Paul Miller

An apartment complex saved my life.

I grew up in an affluent suburb of Chicago —not unlike Bethlehem— where the high school’s student parking lot resembled a new car dealership and where the surrounding area served as the prototypical suburban setting for Hollywood films like “The Breakfast Club,” “Home Alone,” and “Ferris Bueller’s Day Off.” (The writer of those films attended the “sister” high school to my own.)

My life, however, differed from many of the characters in those films; I don’t recall many biracial protagonists being raised, with his sister, by a divorced Vietnamese mother who worked three jobs to afford their small two-bedroom apartment in a suburb where her kids could attend “good” schools.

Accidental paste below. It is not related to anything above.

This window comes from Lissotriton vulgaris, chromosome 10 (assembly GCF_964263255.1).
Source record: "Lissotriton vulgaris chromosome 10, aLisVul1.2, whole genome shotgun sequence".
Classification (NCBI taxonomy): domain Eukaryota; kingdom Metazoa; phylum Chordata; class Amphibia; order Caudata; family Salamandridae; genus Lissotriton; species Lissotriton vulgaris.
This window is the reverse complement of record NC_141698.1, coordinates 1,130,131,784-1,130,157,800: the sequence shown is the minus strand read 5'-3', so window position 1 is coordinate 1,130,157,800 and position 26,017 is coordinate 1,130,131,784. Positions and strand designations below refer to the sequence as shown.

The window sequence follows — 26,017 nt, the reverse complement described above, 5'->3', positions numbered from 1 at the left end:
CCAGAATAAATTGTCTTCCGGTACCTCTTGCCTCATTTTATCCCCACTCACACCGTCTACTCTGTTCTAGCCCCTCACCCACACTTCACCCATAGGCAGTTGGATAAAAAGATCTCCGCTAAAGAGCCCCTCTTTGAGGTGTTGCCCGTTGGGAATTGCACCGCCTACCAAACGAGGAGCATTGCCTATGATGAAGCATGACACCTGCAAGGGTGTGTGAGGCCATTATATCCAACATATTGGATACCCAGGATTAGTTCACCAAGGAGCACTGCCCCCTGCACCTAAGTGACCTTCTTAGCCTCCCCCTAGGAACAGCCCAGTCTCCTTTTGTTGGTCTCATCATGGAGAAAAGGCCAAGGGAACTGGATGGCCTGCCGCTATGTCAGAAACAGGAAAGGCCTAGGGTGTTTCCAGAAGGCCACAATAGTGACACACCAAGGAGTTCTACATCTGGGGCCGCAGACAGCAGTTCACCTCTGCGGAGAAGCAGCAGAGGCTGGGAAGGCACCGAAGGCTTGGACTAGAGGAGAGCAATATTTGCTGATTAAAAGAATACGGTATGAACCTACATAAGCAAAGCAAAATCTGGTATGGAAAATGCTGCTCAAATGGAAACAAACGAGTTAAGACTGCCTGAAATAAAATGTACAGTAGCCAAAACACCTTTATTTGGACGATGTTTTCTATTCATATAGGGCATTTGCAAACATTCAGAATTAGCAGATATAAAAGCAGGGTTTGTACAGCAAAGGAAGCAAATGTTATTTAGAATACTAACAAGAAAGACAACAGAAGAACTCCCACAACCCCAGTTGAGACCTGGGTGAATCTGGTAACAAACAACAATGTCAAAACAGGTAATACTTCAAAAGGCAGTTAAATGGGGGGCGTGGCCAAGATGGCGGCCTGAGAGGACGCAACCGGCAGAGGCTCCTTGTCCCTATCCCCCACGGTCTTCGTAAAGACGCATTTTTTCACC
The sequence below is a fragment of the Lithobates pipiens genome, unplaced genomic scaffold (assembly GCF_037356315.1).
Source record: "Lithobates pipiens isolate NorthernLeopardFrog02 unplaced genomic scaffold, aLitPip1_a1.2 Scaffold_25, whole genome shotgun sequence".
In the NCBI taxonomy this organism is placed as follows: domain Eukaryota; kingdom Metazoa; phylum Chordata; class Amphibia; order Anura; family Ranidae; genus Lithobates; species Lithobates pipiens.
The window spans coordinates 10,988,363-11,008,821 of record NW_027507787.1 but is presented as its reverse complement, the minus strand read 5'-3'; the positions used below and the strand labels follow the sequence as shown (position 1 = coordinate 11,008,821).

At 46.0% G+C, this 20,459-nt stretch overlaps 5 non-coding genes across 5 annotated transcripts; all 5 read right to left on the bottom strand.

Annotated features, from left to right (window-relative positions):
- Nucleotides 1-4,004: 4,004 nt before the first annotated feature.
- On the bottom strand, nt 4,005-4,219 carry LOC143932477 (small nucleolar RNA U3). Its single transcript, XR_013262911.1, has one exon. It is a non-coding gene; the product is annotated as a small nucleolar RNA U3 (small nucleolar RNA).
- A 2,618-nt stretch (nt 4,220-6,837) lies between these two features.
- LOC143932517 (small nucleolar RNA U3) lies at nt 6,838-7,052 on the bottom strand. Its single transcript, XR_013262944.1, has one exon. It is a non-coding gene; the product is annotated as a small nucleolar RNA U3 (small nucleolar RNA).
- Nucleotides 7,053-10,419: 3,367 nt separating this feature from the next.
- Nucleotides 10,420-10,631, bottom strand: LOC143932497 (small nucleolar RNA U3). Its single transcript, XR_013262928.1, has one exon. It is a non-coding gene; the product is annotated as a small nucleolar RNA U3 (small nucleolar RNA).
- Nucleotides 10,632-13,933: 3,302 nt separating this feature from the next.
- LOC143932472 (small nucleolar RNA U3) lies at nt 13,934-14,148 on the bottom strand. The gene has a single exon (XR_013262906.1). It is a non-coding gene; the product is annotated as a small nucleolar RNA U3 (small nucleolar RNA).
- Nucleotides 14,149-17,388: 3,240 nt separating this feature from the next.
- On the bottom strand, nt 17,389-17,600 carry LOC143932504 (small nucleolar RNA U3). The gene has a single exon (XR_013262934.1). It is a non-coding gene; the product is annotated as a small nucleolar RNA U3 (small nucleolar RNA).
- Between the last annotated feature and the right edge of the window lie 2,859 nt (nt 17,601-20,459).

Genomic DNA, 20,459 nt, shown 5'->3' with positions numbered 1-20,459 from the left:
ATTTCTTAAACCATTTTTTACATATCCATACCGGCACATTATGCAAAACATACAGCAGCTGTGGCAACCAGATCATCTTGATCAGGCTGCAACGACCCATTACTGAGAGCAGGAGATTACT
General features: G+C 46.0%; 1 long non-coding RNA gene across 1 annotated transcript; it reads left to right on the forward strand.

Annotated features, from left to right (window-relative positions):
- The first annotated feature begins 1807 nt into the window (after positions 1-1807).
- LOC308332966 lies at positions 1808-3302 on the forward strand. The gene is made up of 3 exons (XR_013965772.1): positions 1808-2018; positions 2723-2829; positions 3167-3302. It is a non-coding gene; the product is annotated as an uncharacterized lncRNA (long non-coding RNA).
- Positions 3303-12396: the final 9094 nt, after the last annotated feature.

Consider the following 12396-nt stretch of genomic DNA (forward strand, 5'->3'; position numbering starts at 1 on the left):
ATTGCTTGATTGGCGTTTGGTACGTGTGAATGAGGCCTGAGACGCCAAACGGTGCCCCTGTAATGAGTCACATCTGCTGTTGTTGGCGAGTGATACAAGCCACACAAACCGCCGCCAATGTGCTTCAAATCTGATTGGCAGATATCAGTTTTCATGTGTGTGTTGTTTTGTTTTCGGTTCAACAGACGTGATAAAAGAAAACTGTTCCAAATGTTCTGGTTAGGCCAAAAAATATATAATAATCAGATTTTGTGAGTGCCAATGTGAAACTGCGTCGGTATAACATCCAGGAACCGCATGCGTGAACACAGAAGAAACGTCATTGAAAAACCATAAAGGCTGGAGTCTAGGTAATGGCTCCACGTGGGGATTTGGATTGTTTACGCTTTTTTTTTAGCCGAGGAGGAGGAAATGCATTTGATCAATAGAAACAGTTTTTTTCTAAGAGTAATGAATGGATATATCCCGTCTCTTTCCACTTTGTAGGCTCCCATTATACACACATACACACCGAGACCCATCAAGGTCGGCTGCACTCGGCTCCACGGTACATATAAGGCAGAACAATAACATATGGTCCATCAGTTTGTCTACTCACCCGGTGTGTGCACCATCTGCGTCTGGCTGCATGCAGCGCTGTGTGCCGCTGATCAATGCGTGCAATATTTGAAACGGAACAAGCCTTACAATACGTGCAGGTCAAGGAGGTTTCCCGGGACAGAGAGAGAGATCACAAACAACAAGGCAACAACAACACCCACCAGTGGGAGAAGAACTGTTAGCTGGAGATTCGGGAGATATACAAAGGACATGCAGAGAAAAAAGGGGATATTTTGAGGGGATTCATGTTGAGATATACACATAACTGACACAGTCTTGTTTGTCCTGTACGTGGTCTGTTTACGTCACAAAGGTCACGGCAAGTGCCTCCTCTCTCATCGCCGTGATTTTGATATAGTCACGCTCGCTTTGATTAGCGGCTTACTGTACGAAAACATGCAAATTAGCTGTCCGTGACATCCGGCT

In that apartment complex, I did see people living lives like mine: hardworking, salt of the earth, dignified lives. They hailed from Mexico, the Philippines, Cambodia, Germany, Greece, India and farther. They were a glorious rainbow of races and religions, and it didn’t matter how many parents you had; we were all family.

I learned to play the Sikh tabla, how to cook albondigas rellenas, and how to appreciate the beauty of Tagalog. This diverse, little community helped me weather the hardships of high school and endure the death of my father. It taught me to see the world through many different eyes — something I do to this day.

Maybe that apartment complex did more than just save my life; maybe it gave me one.

Paul’s Film, Searching for Timbuktoo is screening on 11/12.